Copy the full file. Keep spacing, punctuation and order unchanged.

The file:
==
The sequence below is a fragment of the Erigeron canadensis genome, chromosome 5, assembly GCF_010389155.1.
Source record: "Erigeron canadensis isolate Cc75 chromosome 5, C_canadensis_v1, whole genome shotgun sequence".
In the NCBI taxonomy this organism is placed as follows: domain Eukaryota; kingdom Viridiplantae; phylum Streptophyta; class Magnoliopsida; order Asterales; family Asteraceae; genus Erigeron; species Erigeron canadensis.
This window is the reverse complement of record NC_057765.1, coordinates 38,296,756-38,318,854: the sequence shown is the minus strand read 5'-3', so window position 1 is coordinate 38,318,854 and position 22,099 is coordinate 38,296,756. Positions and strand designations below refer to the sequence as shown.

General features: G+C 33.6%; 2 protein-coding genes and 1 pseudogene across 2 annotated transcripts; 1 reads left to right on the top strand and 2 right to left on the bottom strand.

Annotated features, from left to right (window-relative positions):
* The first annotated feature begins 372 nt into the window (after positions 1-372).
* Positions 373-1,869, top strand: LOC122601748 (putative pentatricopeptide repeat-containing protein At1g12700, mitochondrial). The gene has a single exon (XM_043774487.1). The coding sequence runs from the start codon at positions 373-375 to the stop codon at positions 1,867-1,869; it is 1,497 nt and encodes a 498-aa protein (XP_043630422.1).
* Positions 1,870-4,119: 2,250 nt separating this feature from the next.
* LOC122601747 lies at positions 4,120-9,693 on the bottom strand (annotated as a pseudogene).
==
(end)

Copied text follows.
The sequence below is a fragment of the Erigeron canadensis genome, chromosome 5, assembly GCF_010389155.1.
Source record: "Erigeron canadensis isolate Cc75 chromosome 5, C_canadensis_v1, whole genome shotgun sequence".
In the NCBI taxonomy this organism is placed as follows: domain Eukaryota; kingdom Viridiplantae; phylum Streptophyta; class Magnoliopsida; order Asterales; family Asteraceae; genus Erigeron; species Erigeron canadensis.
This window is the reverse complement of record NC_057765.1, coordinates 38,296,756-38,318,854: the sequence shown is the minus strand read 5'-3', so window position 1 is coordinate 38,318,854 and position 22,099 is coordinate 38,296,756. Positions and strand designations below refer to the sequence as shown.

General features: G+C 33.6%; 2 protein-coding genes and 1 pseudogene across 2 annotated transcripts; 1 reads left to right on the top strand and 2 right to left on the bottom strand.

Annotated features, from left to right (window-relative positions):
* The first annotated feature begins 372 nt into the window (after positions 1-372).
* Positions 373-1,869, top strand: LOC122601748 (putative pentatricopeptide repeat-containing protein At1g12700, mitochondrial). The gene has a single exon (XM_043774487.1). The coding sequence runs from the start codon at positions 373-375 to the stop codon at positions 1,867-1,869; it is 1,497 nt and encodes a 498-aa protein (XP_043630422.1).
* Positions 1,870-4,119: 2,250 nt separating this feature from the next.
* LOC122601747 lies at positions 4,120-9,693 on the bottom strand (annotated as a pseudogene).